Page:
- First and foremost, putting life insurance in trust is an ‘irrevocable’ act. You can’t change your mind and withdraw the policy from the trust at a later point, so you must be absolutely sure about the decision.
- You lose some control over your life insurance policy. By placing it in trust, you are essentially giving the policy away to your trustees to look after on behalf of your beneficiaries (although you will have an ongoing obligation to pay the premiums). Whilst you will usually be one of the named trustees, any actions relating to the trust must be signed off by the other parties, so you should choose people who you have faith in.
- If a named beneficiary of the trust is changed to someone who isn’t your spouse or partner within seven years of your death, Inheritance Tax could still be charged.
How does putting life insurance in trust work?
Under normal circumstances, the process begins when you take your policy out. Your provider will refer you to someone who can put your life insurance in trust. If you don’t already have a trust set up, then one will need to be created by writing a trust deed, which specifies the settlor (trust owner), trustees, beneficiaries, and terms.
After this point, the trustees technically own the policy and will take care of the trust deed (although you will continue to pay for the premiums). When you pass away, it is the trustees who will use the deed to make the claim to your insurer before passing on the payout to your beneficiaries.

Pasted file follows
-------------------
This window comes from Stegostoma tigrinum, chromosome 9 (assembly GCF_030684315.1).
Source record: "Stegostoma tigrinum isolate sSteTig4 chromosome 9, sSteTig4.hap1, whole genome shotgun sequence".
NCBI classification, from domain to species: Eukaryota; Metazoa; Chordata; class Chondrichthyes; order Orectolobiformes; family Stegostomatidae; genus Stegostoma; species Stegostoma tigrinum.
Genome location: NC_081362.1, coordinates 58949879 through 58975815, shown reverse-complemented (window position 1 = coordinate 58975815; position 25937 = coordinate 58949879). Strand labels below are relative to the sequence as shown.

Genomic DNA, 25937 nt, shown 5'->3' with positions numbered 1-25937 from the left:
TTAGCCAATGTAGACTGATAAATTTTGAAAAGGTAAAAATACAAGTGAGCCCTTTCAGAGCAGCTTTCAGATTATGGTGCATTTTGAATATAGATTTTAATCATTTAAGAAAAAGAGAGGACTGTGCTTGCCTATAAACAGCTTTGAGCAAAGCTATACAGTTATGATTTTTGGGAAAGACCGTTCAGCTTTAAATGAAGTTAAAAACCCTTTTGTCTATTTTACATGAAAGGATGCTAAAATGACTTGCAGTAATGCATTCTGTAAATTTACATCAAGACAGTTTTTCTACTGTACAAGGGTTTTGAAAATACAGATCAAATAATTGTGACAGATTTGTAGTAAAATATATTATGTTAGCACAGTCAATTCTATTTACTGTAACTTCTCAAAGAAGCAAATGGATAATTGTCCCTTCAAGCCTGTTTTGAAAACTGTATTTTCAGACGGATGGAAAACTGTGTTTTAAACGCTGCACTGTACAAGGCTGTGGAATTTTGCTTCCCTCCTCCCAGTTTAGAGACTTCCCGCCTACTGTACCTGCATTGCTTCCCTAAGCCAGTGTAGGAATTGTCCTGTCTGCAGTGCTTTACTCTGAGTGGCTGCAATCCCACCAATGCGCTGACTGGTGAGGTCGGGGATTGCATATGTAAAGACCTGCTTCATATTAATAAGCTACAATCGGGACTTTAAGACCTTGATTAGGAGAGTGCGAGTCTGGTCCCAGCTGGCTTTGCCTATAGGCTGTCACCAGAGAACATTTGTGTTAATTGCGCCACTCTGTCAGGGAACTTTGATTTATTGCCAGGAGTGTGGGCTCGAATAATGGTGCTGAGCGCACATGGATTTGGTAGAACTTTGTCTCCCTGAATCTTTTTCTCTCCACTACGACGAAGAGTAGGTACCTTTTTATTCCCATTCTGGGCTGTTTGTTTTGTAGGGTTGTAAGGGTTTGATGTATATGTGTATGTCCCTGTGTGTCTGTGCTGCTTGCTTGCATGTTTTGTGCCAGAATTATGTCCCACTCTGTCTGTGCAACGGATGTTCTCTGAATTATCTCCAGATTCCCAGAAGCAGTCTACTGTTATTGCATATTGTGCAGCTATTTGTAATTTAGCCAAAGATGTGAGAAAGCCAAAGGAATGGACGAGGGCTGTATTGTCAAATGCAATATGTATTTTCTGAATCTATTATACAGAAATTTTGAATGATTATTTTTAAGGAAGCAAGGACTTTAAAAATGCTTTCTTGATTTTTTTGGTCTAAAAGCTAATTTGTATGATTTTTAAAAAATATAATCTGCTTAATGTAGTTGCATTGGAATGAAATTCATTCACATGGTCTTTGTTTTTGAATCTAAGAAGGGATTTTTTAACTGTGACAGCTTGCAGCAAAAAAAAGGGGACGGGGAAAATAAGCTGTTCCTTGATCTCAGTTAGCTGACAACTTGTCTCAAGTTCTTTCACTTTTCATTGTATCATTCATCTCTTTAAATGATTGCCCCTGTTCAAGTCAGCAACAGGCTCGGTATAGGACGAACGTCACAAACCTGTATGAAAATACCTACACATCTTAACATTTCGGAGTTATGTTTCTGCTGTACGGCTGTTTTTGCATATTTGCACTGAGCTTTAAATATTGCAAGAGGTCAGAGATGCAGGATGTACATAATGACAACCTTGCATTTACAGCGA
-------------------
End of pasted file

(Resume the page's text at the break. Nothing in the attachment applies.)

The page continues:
It may also be possible to transfer an existing life insurance policy into a trust with the help of a solicitor.
Who can be a beneficiary?
Anyone can be named as one of the beneficiaries of your trust. One of the myths surrounding life insurance in trust is that only relatives can be selected as beneficiaries – in reality, there are no limitations on who you choose to receive the payout.
Common choices for trust beneficiaries include:
- Spouses or partners
- Children and other family members
Different types of trust
Deciding which type of trust to go for is an important step in the process. The rules surrounding different trust types dictate the level of control that your trustees have over your assets and beneficiaries, so consider your options carefully. The sections below outline the two main types of trust: an Absolute Trust and a Discretionary Trust.
An Absolute Trust gives your trustees the least amount of control. In this type of trust, the beneficiaries are named in the initial trust deed and cannot be changed at a later date. It’s important to be completely sure about your decision as to who receives the money and how much they get if you go down this route.
Absolute Trusts can be advantageous because the payout process is typically quick – as the beneficiaries are fixed, the money is also not likely to be subject to Inheritance Tax, which could otherwise be incurred if the named beneficiaries were changed within seven years of the trust owner’s death. However, if there are any new additions to the family, you won’t be able to add them into the trust.
By contrast, Discretionary Trusts give your trustees the discretion to make changes to your beneficiaries, the amount they are to receive, and when they receive it. You state your intentions about how the trust assets should be distributed in a letter of wishes, but it’s important to choose trustees who you can rely on to carry out your wishes or make changes as they see fit.
One benefit of a Discretionary Trust is that it provides your trustees with the flexibility to adapt if circumstances change after your death and before the money is paid out. Opting for this type of trust also means that you don’t have to decide on the beneficiaries and trustees straight away. You can add and change the parties to the trust at any point – just remember that Inheritance Tax may be charged on the payout if you die within seven years of changing a beneficiary.
Whether you decide to put your life insurance in trust or not, we’re here to help you ensure that your loved ones are taken care of. Visit our complete guide to over 50s life insurance to learn more or get a quote today.